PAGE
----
Coagulation

Hereditary bleeding disorders

von Willebrand disease and testing


Editorial Board Member: Kyle Annen, D.O.
Deputy Editor-in-Chief: Patricia Tsang, M.D., M.B.A.
Fatima Aldarweesh, M.D.

Last author update: 5 December 2022
Last staff update: 5 December 2022

Copyright: 2002-2023, PathologyOutlines.com, Inc.

PubMed Search: von Willebrand disease testing

Fatima Aldarweesh, M.D.
Page views in 2022: 882
Page views in 2023 to date: 90
Cite this page: Aldarweesh F. von Willebrand disease and testing. PathologyOutlines.com website. https://www.pathologyoutlines.com/topic/coagulationvonwillebranddisease.html. Accessed February 8th, 2023.
Definition / general
Essential features
  • Gene for von Willebrand factor (vWF) is located on chromosome 12
  • vWF is synthesized by endothelial cells and megakaryocytes
  • vWF is a large polypeptide that polymerizes to form multimers of up to 100 subunits
  • Roles in hemostasis:
    • Adheres to platelet plug and fibrin clot, both essential to hemostasis at site of endothelial injury, particularly in high flow vessels
      • vWF mediates platelet adhesion to endothelium and formation of platelet plug by serving as a bridge between them; binds to glycoprotein Ib (GPIb) on platelets surfaces and to exposed subendothelium at site of endothelial injury (Best Pract Res Clin Haematol 2001;14:257, Thromb Haemost 1998;79:456)
      • vWF supports fibrin clot by serving as protective carrier protein for factor VIII; without vWF, factor VIII has shorter half life and its plasma levels are lower
Diagrams / tables

Table 1: Clinical characteristics of vWD subtypes (Clin Appl Thromb Hemost 2017;23:900)
Condition Inheritance pattern Common mutation domain Defect Clinical presentation
Type 1 Autosomal dominant Throughout vWF gene (OMIM: Von Willebrand Disease, Type 1 [Accessed 3 August 2022]) Decreased concentration of functionally normal vWF Mild to moderate mucocutaneous bleeding
Type 2A Autosomal dominant (OMIM: Von Willebrand Disease, Type 2 [Accessed 3 August 2022]) A1, A2 Enhanced susceptibility to cleavage by ADAMTS13 Moderate to severe mucocutaneous bleeding
CK Impaired dimer assembly
D1, D2 Impaired multimer assembly
A1, A2, D3 Impaired secretion of vWF, with enhanced intracellular retention
Type 2B Autosomal dominant (OMIM: Von Willebrand Disease, Type 2 [Accessed 3 August 2022]) A1 Increased affinity of GPIb binding site on vWF for the GPIb receptor Moderate to severe mucocutaneous bleeding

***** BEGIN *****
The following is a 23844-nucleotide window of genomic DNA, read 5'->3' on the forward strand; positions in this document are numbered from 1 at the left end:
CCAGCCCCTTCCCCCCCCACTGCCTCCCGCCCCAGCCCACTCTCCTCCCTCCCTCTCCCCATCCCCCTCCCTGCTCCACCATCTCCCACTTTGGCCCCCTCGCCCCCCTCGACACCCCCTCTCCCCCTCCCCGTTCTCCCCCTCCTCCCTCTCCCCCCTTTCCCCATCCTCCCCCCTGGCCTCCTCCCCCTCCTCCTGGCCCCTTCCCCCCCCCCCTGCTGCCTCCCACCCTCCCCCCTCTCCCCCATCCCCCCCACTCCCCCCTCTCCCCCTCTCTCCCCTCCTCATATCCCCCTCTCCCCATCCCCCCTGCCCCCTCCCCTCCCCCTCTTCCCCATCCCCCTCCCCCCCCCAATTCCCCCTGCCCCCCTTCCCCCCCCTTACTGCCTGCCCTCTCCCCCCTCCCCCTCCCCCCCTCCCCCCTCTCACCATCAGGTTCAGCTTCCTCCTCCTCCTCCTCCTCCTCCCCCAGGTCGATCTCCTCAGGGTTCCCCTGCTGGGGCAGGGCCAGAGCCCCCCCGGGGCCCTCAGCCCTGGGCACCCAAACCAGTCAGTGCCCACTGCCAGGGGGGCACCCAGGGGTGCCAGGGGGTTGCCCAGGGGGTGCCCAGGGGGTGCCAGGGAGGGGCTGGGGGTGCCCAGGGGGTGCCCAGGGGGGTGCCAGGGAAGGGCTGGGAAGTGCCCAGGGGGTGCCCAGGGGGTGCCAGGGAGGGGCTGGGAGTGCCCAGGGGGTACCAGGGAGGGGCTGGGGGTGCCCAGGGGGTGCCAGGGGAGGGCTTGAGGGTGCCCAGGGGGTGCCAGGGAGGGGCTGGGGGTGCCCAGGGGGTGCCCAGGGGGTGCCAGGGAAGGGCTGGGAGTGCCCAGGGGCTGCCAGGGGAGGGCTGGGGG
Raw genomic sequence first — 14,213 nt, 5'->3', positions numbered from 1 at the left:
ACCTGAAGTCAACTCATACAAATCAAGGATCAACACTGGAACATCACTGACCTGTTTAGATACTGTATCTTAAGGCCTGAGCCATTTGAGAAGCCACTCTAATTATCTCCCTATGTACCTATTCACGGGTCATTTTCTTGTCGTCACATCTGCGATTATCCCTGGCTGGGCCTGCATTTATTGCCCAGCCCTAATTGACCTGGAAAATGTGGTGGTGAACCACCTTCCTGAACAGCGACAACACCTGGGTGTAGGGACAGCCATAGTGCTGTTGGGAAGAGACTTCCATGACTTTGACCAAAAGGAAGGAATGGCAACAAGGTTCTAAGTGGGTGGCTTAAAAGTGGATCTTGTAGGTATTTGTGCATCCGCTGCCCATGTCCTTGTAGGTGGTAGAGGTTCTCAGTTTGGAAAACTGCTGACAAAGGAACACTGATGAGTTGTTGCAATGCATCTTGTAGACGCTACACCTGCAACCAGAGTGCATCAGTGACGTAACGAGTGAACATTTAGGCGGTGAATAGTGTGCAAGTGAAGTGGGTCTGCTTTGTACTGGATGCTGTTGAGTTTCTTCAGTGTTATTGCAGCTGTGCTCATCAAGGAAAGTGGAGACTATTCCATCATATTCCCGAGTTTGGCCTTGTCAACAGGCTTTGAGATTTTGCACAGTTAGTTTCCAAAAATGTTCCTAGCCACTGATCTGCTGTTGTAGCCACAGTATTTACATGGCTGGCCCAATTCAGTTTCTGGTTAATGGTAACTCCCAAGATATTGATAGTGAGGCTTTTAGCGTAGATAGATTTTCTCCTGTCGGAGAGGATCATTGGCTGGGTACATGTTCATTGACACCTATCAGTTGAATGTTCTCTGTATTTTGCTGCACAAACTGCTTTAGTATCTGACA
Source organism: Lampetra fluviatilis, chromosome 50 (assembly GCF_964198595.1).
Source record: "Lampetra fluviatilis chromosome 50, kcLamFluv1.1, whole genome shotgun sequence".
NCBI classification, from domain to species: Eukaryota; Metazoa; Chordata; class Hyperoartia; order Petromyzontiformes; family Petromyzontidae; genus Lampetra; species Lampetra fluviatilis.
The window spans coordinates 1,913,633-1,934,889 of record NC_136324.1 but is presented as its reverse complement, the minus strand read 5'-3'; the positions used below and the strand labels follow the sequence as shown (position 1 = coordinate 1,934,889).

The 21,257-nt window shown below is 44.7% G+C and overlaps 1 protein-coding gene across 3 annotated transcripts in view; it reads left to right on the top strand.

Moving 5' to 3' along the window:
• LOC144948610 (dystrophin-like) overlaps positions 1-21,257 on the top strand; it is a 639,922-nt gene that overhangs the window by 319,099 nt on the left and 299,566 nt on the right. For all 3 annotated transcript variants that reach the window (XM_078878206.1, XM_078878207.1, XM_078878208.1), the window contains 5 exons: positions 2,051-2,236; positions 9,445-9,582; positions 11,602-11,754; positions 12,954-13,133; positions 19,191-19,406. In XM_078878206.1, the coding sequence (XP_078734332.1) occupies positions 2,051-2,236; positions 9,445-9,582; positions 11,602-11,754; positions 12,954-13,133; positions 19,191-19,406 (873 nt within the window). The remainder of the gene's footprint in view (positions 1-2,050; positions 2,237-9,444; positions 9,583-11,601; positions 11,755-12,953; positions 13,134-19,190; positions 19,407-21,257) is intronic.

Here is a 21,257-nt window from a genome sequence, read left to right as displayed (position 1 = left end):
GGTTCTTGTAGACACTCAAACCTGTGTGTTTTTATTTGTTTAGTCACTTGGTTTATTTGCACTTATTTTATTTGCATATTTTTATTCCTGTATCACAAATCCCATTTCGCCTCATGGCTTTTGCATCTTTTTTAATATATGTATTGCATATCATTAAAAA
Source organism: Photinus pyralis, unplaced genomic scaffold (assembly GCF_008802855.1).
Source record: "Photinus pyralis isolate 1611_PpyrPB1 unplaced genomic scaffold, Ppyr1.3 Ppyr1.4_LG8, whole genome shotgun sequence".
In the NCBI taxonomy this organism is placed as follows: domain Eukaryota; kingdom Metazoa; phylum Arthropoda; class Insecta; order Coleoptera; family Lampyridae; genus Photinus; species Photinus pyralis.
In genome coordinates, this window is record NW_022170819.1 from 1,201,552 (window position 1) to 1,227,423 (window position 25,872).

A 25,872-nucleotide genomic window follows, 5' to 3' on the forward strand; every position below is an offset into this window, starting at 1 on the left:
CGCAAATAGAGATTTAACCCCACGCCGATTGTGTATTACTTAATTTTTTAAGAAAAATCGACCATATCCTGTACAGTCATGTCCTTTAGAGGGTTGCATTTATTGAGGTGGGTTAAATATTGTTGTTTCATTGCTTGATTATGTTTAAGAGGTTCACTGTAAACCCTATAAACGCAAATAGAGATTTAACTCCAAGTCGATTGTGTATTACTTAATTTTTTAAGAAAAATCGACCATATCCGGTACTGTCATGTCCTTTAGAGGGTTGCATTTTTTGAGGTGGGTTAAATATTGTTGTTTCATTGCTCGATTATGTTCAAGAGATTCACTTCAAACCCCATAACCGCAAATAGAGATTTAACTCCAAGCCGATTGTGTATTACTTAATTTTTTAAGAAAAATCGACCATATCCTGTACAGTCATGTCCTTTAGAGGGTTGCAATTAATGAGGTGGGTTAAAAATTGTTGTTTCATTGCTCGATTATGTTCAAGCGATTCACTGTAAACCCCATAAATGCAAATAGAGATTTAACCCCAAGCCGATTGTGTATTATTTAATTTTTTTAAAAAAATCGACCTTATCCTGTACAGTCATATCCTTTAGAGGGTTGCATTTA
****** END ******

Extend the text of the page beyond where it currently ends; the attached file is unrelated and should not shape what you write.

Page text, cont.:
Type 2M Autosomal dominant (OMIM: Von Willebrand Disease, Type 2 [Accessed 3 August 2022]) A1 Reduced affinity of GPIb╬▒ binding site on vWF for the GPIb receptor Moderate to severe mucocutaneous bleeding
A3 Reduced affinity of vWF for collagen
Type 2N Autosomal recessive (OMIM: Von Willebrand Disease, Type 2 [Accessed 3 August 2022]) D' - D3 Reduced affinity of vWF for FVIII Moderate to severe hemophilia-like bleeding
Type 3 Autosomal recessive (OMIM: Von Willebrand Disease, Type 3 [Accessed 3 August 2022]) Throughout vWF gene Null alleles result in virtual absence of vWF Severe mucocutaneous bleeding and hemophilia-like bleeding
Rare: D1 - D2 Impaired dimer formation and intracellular retention


Table 2: Laboratory characteristics of subtypes of vWD (Clin Appl Thromb Hemost 2017;23:900, Teruya: Management of Bleeding Patients, 2nd Edition, 2021)
Condition vWF antigen level (vWF:Ag) in % vWF activity (vWF:Act) in % vWF:Act / vWF:Ag Factor VIII (FVIII) Multimers
Type 1 < 30 < 30 > 0.7 Low, normal All low
Type 2A Mildly low Low < 0.7 Normal, mildly low Absent high and intermediate multimers
Type 2B Normal, low Low < 0.7 Normal, mildly low Absent high multimers
Type 2M Normal, low Low < 0.7 Normal, mildly low Normal
Type 2N Normal, low Normal, low > 0.7 Low Normal
Type 3 < 3 < 3 Not applicable Low Absent
Low vWF 30 - 50 Normal, low > 0.7 Normal Normal
Normal 50 - 200 50 - 200 > 0.7 Normal Normal
Clinical features
  • Symptoms are similar to a platelet function defect (epistaxis, easy bruising, bleeding, menorrhagia)
  • vWD can be due to deficient (quantitative) or defective (qualitative) vWF (see Table 1)
    • Type 1 (70 - 80% of vWD):
      • Most common, partial quantitative deficiency of vWF but normal function
      • Normal platelet count
      • Mildest form of disease
    • Type 2 (15 - 20%):
      • Qualitative deficiency of vWF, variable quantitative deficiency, heterogeneous clinical presentation
        • Type 2A:
          • Most common type 2 subtype
          • Relative reduction of intermediate and high molecular weight multimers due to in vivo proteolytic degradation or defective multimer assembly and secretion
          • Normal platelet count
        • Type 2B:
          • Hemostatic defect due to intermittent thrombocytopenia and qualitatively abnormal vWF, with increased binding of vWF to GPIb (platelet vWF receptor), causing faster clearing of vWF coated platelets from the bloodstream
          • Platelet count drops further during pregnancy, surgery, 1-deamino-8-D-arginine vasopressin (DDAVP) therapy
            • Rapid clearance of platelets can be a problem following DDAVP therapy in type 2B vWD; if a previous patient trial of DDAVP has not been performed, then it is unwise to use DDAVP in an urgent bleeding situation as the resulting thrombocytopenia often complicates the problem
          • Reduction of high molecular weight multimers but an increase in low molecular weight fragments
          • Reduced ristocetin cofactor but increased ristocetin induced platelet aggregation (RIPA) (Blood 2018;131:1292)
      • Type 2M:
        • Rare
        • Due to mutation that impairs vWF and GPIb binding
      • Type 2N:
        • Rare, sometimes referred to as the Normandy variant
        • Markedly reduced affinity of vWF for factor VIII, causes reduction of factor VIII level